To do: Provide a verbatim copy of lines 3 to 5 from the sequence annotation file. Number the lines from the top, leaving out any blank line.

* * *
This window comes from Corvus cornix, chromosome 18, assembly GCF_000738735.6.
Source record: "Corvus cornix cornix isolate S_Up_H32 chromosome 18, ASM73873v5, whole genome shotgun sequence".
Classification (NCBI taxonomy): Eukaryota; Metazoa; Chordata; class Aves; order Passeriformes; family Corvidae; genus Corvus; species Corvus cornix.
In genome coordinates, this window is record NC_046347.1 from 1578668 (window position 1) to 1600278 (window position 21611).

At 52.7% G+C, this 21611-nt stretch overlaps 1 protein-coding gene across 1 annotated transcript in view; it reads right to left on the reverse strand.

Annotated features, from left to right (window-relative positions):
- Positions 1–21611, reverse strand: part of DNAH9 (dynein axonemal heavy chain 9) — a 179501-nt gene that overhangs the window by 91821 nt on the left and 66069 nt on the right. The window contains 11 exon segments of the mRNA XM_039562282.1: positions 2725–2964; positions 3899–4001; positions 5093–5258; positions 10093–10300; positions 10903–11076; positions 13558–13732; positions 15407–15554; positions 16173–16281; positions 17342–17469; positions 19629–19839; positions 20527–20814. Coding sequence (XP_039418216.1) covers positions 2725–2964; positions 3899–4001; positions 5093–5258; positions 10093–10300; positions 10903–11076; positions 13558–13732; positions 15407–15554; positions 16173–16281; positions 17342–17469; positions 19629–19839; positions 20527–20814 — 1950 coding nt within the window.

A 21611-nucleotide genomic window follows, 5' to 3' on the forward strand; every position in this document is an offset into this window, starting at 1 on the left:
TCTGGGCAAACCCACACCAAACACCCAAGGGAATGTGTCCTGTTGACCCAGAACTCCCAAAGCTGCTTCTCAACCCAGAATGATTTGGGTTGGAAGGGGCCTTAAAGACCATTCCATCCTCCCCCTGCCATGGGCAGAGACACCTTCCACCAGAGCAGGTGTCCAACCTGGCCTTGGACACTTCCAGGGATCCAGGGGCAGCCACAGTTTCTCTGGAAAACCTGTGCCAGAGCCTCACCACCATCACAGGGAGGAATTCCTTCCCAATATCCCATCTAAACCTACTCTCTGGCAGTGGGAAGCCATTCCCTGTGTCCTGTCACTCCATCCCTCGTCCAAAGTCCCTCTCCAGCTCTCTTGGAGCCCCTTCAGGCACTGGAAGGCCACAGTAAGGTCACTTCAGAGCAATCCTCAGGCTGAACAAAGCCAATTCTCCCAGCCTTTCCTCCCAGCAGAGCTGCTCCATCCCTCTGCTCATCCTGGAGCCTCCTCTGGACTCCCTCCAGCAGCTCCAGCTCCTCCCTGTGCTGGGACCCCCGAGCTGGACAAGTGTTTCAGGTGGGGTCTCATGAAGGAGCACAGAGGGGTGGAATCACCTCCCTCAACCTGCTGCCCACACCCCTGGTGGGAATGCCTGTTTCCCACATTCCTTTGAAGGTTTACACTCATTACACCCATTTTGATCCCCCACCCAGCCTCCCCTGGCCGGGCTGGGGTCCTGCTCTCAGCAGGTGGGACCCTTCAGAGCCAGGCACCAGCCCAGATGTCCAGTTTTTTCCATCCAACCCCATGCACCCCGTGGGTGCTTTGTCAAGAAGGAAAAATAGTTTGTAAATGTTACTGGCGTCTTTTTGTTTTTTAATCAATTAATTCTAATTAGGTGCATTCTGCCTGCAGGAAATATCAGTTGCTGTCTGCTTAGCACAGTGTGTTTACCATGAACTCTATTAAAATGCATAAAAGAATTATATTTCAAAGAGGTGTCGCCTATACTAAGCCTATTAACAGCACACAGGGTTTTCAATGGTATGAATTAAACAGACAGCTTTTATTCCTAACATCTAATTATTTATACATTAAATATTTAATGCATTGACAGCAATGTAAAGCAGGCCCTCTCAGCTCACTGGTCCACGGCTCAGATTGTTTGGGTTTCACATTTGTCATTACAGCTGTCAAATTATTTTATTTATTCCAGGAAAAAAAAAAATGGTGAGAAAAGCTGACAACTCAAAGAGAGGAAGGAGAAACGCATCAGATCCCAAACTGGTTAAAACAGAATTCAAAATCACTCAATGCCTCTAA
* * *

Classification (NCBI taxonomy): Eukaryota; Metazoa; Chordata; class Aves; order Passeriformes; family Corvidae; genus Corvus; species Corvus cornix.
In genome coordinates, this window is record NC_046347.1 from 1578668 (window position 1) to 1600278 (window position 21611).

At 52.7% G+C, this 21611-nt stretch overlaps 1 protein-coding gene across 1 annotated transcript in view; it reads right to left on the reverse strand.